log(100, 2) # Supplied in order
## [1] 6.643856
log(100, base = 2) # Supplied with names
## [1] 6.643856
log(base=2, 100) # Different order, but correct syntax
## [1] 6.643856
log(2, 100) # Wrong!!!
## [1] 0.150515

16.9 A few useful functions

A few functions are useful to analyse the experimental data. For example, it is important to be able to create sequences of values, as shown below.

plot  <-  seq(1, 10,1)
##  [1]  1  2  3  4  5  6  7  8  9 10

Likewise, we need to be able to save time by repeating vectors or vector elements, as shown below.

treat <- c("A", "B", "C")
rep(treat, 3) #Repeating whole vector
## [1] "A" "B" "C" "A" "B" "C" "A" "B" "C"
rep(treat, each = 3) #Repeating each element
## [1] "A" "A" "A" "B" "B" "B" "C" "C" "C"

Several vectors can be combined in one vector by using the c() function:

y <- c(1,2,3)
z <- c(4,5,6)
c(y, z)
## [1] 1 2 3 4 5 6

During our R session, objects are created and written to the workspace (environment). At the end of a session (or at the beginning of a new one) we might like to clean the workspace, by using the rm() function as shown below.

rm(y, z) # remove specific objects
rm(list=ls()) # remove all objects

16.10 Extractors

In some cases, functions return several objects, which are allocated to different slots. To extract such objects, we use the ‘$’ operator. For example, the eigen() function calculates the eigenvector and eigenvalues of a matrix and these results are saved into the same variable, but in different slots. We can extract the results as shown below.

MAT  <-  matrix(c(2,1,3,4),2,2)
##      [,1] [,2]
## [1,]    2    3
## [2,]    1    4
ev  <-  eigen(MAT)
## eigen() decomposition
## $values
## [1] 5 1
## $vectors
##            [,1]       [,2]
## [1,] -0.7071068 -0.9486833
## [2,] -0.7071068  0.3162278
## [1] 5 1
##            [,1]       [,2]
## [1,] -0.7071068 -0.9486833
## [2,] -0.7071068  0.3162278

16.11 Reading external data

R is not always the right tool to enter the experimental data and, most often, we enter the data by using a spreadsheet, such as EXCEL. This data can be stored as ‘.xls’ or ‘.xlsx’ files, or, as it is often the case in this book, as ‘.csv’ file. While the former file types are specific to EXCEL, CSV files are a type of cross-platform text data, which does not store information about formatting (bold, italic or lines and background colors…), but it can be opened by all programmes and operating systems.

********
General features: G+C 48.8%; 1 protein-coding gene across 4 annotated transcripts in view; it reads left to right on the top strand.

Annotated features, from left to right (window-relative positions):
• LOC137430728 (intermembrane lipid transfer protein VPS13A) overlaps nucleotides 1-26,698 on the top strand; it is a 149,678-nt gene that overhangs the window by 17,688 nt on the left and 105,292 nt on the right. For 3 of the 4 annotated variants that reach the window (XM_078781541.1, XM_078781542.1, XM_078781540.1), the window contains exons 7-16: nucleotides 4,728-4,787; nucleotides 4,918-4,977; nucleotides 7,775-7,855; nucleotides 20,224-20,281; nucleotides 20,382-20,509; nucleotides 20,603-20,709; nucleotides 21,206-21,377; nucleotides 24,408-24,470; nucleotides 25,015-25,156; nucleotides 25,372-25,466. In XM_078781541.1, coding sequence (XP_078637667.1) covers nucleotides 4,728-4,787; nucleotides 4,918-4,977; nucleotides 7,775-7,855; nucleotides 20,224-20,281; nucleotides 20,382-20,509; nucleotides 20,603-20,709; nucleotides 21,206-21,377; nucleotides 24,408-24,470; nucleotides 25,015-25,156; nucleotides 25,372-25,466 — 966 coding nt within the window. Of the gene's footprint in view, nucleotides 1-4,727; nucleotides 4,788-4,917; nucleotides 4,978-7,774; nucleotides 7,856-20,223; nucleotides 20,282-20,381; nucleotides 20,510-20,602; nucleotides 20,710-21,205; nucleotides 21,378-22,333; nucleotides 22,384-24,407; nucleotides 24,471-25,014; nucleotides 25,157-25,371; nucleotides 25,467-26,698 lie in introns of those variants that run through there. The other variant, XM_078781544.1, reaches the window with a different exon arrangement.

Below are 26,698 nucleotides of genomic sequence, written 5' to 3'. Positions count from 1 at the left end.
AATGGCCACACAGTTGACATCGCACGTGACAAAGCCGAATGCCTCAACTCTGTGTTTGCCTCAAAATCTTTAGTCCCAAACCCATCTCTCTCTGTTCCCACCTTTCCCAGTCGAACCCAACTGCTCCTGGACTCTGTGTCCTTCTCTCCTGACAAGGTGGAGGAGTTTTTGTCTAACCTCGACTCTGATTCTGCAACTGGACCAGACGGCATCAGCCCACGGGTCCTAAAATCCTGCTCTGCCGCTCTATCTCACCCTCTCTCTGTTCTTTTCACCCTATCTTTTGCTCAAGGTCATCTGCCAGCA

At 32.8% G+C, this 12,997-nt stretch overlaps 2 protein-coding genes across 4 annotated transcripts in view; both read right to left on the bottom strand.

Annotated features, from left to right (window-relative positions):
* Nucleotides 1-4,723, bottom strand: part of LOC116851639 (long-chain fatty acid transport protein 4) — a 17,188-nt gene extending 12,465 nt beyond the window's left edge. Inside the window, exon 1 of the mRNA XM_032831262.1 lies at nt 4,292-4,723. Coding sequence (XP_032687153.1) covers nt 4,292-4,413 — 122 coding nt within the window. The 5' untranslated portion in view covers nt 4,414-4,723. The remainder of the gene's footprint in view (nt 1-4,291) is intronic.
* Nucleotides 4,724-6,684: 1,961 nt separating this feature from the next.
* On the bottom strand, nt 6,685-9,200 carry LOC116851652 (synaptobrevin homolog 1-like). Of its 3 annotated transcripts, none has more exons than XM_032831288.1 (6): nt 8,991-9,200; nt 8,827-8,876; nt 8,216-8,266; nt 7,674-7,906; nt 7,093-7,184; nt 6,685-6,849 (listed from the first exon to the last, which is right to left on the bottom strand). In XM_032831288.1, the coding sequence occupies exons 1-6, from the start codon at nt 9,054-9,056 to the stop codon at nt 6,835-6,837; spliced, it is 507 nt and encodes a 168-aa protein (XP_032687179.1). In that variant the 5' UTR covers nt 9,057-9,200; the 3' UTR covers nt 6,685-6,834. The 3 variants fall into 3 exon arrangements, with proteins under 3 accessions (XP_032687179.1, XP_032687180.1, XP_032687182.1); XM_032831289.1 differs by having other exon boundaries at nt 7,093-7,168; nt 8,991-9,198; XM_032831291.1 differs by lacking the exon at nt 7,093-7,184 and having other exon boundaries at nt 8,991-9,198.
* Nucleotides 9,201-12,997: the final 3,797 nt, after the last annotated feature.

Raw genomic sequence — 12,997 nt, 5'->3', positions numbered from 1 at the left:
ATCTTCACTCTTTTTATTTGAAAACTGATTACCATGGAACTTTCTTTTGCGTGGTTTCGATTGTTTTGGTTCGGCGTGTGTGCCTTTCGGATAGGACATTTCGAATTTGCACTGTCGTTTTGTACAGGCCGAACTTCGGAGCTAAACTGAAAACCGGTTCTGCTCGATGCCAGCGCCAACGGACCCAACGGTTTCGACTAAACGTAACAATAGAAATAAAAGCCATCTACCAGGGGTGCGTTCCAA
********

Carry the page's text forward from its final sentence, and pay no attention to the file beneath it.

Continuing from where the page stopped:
To open ‘.csv’ data, we can use the read.csv() function, while, for EXCEL files, we need to dowload, install and load an additional package (‘readxl’), which is accomplished by using the following code:

# install.packages("readxl") #install the package: only at first instance
library(readxl) # Load the library: at the beginning of each session

Loading the file is straightforward: if we know where the file is located, we use the commands:

dataset  <-  read.csv("fileName", header=TRUE) # Open CSV file
dataset  <-  read_xls("fileName", sheet = "nameOfSheet") # Open XLS file
dataset  <-  read_xlss("fileName", sheet = "nameOfSheet") # Open XLSX file

If we know the filename and its path, we can use it in place of ‘fileName’, or, more easily, we can use the file.choose() function, which shows a selection windows, from where we can select the file to be opened.

dataset  <-  read.csv(file.choose()", header=TRUE) # Open CSV file

16.12 Simple R graphics

This is a huge topic, that we do not intend to develop here. We would just like to show a couple of examples of how simple graphs can be created with R. The code shown below can be used to draw an x-y scatterplot and to superimpose a curve, by using its equation. This will suffice, so far, but we would like to emphasize that, whit some training, R can be used to draw very professional graphs.

x  <-  c(1, 2, 3, 4)
y  <-  c(10, 11, 13, 17)
plot(y ~ x)
curve(7.77 * exp(0.189 * x), add = T, col = "red")

16.13 Further readings

  1. Maindonald J. Using R for Data Analysis and Graphics - Introduction, Examples and Commentary. (PDF, data sets and scripts are available at JM’s homepage.
  2. Oscar Torres Reina, 2013. Introductio to RStudio (v. 1.3). This homepage